IN SOL­I­DAR­ITY AND GRIEF

PressReader - Tke Channel - IN SOL­I­DAR­ITY AND GRIEF
Rabbi Jor­dan Cohen had just gath­ered his con­gre­ga­tion for a light lunch at Hamil­ton’s Tem­ple Ashe Sholom Satur­day when all at once, news of the mass shoot­ing at a Pitts­burgh syn­a­gogue hit the room.The mem­bers had turned on their cell­phones for the first time af­ter a morn­ing of ser­vices at the syn­a­gogue — which un­like ortho­dox con­gre­ga­tions per­mits the use of elec­tron­ics on the Sab­bath.As the news alerts poured in, the chat­ter sub­sided.“You started see­ing this wave go­ing across the room as peo­ple were get­ting the in­for­ma­tion and that’s went ev­ery­one went silent,” said Cohen. “Re­ally, to­tal shock is the only way it could be de­scribed. You could pal­pa­bly see par­ents pulling their kids closer to them. The fact this hap­pened at a syn­a­gogue at the same time we were do­ing what we do every week at our Sab­bath ser­vices was just unimag­in­able.”Jewish com­mu­ni­ties across Canada, in­clud­ing Cohen’s, are plan­ning vig­ils in the wake of the shoot­ing at the Tree of Life Syn­a­gogue in Pitts­burgh that left 11 peo­ple dead and six wounded.A Toronto woman was among those killed, ac­cord­ing to a rabbi from one of Toronto’s old­est Jewish con­gre­ga­tions. A state­ment posted on Face­book by Rabbi Yael Splan­sky said 75-year-old Joyce Fien­berg grew up in the Holy Blos­som Tem­ple com­mu­nity, which is lo­cated in north Toronto and has over 6,500 mem­bers.Splan­sky said Fien­berg was mar­ried at the tem­ple, and her con­fir­ma­tion photo is on its wall of honour.“I did not know her. She was mar­ried here be­fore my time. But I walk past her every day,” said Splan­sky. Deanna Levy, a spokes­woman for the tem­ple, said the photo is of Fien­berg when she was 16 years old.Prime Min­is­ter Justin Trudeau con­demned the mass shoot­ing in the syn­a­gogue in Pitts­burgh’s Squir­rel Hill neigh­bour­hood, as a “hor­rific anti-Semitic at­tack.”“Cana­di­ans’ hearts are with the Jewish com­mu­nity in Pitts­burgh to­day,” Trudeau wrote in a post on Twit­ter. “May the fam­i­lies of those mur­dered be com­forted, and may the in­jured re­cover quickly and fully.”On Satur­day, a gun­man opened fire dur­ing wor­ship ser­vices at the syn­a­gogue, killing eight men and three women, be­fore a tac­ti­cal po­lice team tracked him down and shot him. The vic­tims’ ages range from 54 to 97 and in­clude a pair of broth­ers and a hus­band and wife.The ac­cused, 46-year-old Robert Gre­gory Bow­ers, is fac­ing 29 crim­i­nal of­fences. He is sched­uled to make his first court ap­pear­ance on Mon­day.Bow­ers, who had no ap­par­ent crim­i­nal record but is be­lieved to have ex­pressed vir­u­lently anti-Semitic views on so­cial me­dia, ap­pears to have acted alone, author­i­ties said.In the wake of the event, Cana­dian po­lice de­part­ments are in­creas­ing of­fi­cer vis­i­bil­ity around Jewish fa­cil­i­ties.“As a pre­cau­tion (Satur­day), po­lice across the coun­try sig­nalled to us that they would im­me­di­ately in­crease front line po­lice pres­ence in Jewish neigh­bour­hoods and around Jewish com­mu­nity in­sti­tu­tions which will likely con­tinue for the next few days,” Martin Sampson, vice-pres­i­dent of com­mu­ni­ca­tions and mar­ket­ing for the Cen­tre for Is­rael and Jewish Af­fairs, a non-profit or­ga­ni­za­tion rep­re­sent­ing Jewish fed­er­a­tions, said in a state­ment. “There is noth­ing what­so­ever to in­di­cate an in­creased se­cu­rity threat to Cana­dian Jews.”Those in the Jewish com­mu­nity should re­main vig­i­lant and con­tact po­lice im­me­di­ately if they see any­thing sus­pi­cious, he added.Avi Ben­lolo, pres­i­dent and chief ex­ec­u­tive of the Friends of the Si­mon Wiesen­thal Cen­tre for Holo­caust Stud­ies, called for tougher hate crime laws fol­low­ing the events, cit­ing sta­tis­tics that show an in­crease in in­ci­dents di­rected to­ward Canada’s Jewish com­mu­nity.“I al­ways say that we know from his­tory, the holo­caust and other in­ci­dents, that anti-Semitism does lead to vi­o­lence and this is a di­rect ex­am­ple,” he said in an in­ter­view. “Words can lead to vi­o­lence. There­fore I be­lieve in stronger hate crime laws so when peo­ple are spew­ing out venom, the law can im­me­di­ately take ef­fect and ar­rest these peo­ple.”A re­port from Sta­tis­tics Canada, found that Jewish peo­ple were the tar­get of the most hate crimes out of any re­li­gious group in 2016. Hate crimes against the Jewish pop­u­la­tion grew to 221 in­ci­dents in 2016, up from 178 in­ci­dents a year be­fore, with the largest hikes recorded in On­tario, Que­bec and Man­i­toba.Rabbi Reu­ven Bulka of Ot­tawa’s Con­gre­ga­tion Machzikei Hadas, whose ortho­dox con­gre­ga­tion does not use elec­tronic de­vices on the Sab­bath, learned of the events in Pitts­burgh at about 7 p.m. Satur­day.“Some­one gave me a heads up af­ter Sab­bath was over,” said Bulka. “I was hop­ing it was a hoax. Ob­vi­ously the next ques­tion then, was ‘are we se­cure?’ ”Bulka’s syn­a­gogue, which was de­faced by graf­fiti in 2016, is mon­i­tored by se­cu­rity cam­eras, re­quires mem­bers to buzz in at a locked door and em­ploys armed guards on high hol­i­days.“It’s an un­for­tu­nate thing but it’s noth­ing new and there are other places of wor­ship that have to do it too,” he said, adding that the mea­sures have been in place for decades. “The good out of all this is the sol­i­dar­ity, the com­ing to­gether of the com­mu­nity, the emails and calls I’ve got­ten from all walks of life and reli­gions. The di­a­bol­i­cal evil that was per­pe­trated has ac­tu­ally strength­ened this com­mu­nity, iron­i­cally.”For Cohen too, the in­ci­dents reignite old con­cerns about se­cu­rity, par­tic­u­larly af­ter his syn­a­gogue was tar­geted by anti-Semitic hate mail ear­lier this year.It’s an in­cred­i­ble bal­ance we’re try­ing to main­tain to be safe and se­cure but also open and wel­com­ing,” he said. “We’re not putting armed guards at the door. Quite frankly, that’s not the kind of place we want to be in and to be hon­est we can’t af­ford it ei­ther. Are there other mea­sures we can be tak­ing? It’s sad that’s the con­ver­sa­tion we have to keep hav­ing again and again.”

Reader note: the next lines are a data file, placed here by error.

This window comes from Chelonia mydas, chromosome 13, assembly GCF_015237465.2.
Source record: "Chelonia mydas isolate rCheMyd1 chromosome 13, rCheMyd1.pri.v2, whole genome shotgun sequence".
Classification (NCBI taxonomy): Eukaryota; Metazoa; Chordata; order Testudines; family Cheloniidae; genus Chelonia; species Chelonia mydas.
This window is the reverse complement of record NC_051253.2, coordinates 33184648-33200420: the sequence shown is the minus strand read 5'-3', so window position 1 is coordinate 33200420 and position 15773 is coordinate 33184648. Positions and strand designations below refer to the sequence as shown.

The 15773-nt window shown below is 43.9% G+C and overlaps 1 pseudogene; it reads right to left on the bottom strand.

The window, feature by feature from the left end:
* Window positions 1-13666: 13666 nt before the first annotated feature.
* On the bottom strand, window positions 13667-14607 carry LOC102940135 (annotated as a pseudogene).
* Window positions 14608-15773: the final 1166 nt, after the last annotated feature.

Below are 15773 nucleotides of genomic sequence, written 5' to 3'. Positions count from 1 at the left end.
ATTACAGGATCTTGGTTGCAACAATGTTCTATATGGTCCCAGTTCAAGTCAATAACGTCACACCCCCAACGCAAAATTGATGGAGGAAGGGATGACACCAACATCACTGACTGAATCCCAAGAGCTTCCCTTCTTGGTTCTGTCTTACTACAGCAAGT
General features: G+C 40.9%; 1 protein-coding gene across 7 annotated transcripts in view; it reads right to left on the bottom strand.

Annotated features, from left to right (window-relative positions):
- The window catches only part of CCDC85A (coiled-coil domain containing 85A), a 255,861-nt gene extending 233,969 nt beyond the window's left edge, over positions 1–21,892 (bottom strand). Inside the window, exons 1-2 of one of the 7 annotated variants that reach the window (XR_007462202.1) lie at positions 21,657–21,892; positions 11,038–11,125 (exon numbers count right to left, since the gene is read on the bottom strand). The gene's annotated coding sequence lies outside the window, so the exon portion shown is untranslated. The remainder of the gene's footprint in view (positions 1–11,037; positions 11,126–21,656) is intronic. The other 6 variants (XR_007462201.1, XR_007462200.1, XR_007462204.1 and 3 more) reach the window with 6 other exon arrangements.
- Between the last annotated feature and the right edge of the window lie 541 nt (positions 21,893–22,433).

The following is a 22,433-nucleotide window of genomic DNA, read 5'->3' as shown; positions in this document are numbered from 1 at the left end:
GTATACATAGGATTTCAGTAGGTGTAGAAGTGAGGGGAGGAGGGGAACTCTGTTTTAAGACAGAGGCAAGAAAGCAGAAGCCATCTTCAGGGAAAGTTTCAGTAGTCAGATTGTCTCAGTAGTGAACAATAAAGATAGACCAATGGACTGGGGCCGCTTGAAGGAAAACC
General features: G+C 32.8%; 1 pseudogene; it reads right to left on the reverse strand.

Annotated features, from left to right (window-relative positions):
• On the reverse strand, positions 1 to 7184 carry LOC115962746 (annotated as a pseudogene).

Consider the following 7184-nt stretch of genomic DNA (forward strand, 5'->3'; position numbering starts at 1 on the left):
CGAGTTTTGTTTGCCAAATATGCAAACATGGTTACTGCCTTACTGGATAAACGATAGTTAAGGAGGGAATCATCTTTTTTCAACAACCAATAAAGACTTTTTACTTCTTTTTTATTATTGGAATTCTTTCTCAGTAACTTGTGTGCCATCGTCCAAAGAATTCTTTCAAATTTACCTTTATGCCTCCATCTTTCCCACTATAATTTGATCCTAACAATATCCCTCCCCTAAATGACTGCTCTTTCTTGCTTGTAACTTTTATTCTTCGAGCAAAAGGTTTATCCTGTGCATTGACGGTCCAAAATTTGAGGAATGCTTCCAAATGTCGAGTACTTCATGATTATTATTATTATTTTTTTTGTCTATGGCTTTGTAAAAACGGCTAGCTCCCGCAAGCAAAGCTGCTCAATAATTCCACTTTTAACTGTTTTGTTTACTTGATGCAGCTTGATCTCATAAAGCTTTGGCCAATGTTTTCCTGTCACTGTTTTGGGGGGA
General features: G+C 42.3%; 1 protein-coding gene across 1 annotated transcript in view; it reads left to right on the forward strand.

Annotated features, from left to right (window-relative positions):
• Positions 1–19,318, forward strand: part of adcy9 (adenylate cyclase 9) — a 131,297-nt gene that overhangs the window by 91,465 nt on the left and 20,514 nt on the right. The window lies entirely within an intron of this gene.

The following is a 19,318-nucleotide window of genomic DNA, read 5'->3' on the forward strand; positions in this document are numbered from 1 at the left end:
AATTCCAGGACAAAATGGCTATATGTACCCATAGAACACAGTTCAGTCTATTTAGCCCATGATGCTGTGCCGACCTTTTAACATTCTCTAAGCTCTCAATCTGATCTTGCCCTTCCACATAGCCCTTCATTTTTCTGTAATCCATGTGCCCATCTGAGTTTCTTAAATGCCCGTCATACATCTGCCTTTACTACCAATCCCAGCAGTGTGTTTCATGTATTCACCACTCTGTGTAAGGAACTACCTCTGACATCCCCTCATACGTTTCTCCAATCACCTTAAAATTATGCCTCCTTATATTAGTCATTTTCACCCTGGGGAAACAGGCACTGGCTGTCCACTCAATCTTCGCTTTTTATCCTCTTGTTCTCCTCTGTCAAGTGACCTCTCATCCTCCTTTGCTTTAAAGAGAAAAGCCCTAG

Peo­ple mourn in Sol­diers and Sailors Memo­rial Hall and Mu­seum in Pitts­burgh on Sun­day dur­ing a com­mu­nity gath­er­ing in the af­ter­math of Satur­day’s mass shoot­ing at the city’s Tree of Life Syn­a­gogue. Eight men and three women were killed when a gun­man opened fire on wor­ship­pers.

A woman prays near the Tree of Life syn­a­gogue in Pitts­burgh on Sun­day af­ter 11 peo­ple were killed in a shoot­ing on Satur­day. In the wake of the mas­sacre, Cana­dian po­lice de­part­ments have put more of­fi­cers around Jewish fa­cil­i­ties.